The Canadian Veterinary Medical Association has strengthened its stand against declawing domestic cats, saying the practice causes unnecessary and avoidable pain.
“It is evident that felines suffer needlessly when undergoing this surgery as an elective measure,” Dr. Troy Bourque, the association’s president, said Wednesday.
“The CVMA views this surgery as unacceptable as it offers no advantage to the feline and the lack of scientific evidence leaves us unable to predict the likelihood of long-term behavioural and physical negative side effects.”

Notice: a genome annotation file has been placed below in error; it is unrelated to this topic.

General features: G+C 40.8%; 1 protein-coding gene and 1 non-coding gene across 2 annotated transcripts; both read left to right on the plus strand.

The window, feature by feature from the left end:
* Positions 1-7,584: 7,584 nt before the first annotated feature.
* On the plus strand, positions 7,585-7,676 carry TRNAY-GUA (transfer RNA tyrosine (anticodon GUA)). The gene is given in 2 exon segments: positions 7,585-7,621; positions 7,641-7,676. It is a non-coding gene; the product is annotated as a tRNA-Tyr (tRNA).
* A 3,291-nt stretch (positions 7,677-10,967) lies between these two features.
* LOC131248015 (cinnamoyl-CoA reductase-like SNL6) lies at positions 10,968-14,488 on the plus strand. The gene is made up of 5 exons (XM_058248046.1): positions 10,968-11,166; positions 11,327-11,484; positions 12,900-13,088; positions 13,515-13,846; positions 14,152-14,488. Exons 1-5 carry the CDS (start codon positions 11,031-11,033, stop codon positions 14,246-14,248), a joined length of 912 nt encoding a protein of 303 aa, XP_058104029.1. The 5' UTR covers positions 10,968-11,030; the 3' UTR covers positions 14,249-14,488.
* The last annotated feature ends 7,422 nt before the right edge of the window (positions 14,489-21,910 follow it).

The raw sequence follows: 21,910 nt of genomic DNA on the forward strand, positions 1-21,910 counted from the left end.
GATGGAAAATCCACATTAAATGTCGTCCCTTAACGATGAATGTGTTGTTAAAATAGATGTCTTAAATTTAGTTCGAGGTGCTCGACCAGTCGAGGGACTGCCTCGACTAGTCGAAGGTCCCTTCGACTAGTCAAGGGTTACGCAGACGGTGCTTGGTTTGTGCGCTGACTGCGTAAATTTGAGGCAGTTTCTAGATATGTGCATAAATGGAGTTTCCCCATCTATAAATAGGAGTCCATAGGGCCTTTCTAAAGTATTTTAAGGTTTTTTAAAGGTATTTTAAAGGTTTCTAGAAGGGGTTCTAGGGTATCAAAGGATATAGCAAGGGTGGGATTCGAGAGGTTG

The association is sending the new guideline on what it calls “non-therapeutic partial digital amputation” to its 7,000 members across Canada. It also hopes to raise public awareness to reduce demand for the procedure.
It is up to veterinarian regulators in each province to decide whether to ban the practice.
The association’s position could prompt some hissing and growling.
For years some pet owners have had their cats declawed to prevent scratches to furniture, people and other pets.
Supporters of declawing say there is nothing wrong with the procedure as long as it is performed properly under anesthesia.
The CVMA disagrees, noting that declawing involves amputating part of a cat’s toe bones, usually the front paws but sometimes the back paws as well.
The position statement states that scratching is normal behaviour that cats use to mark territory, help with balance,…
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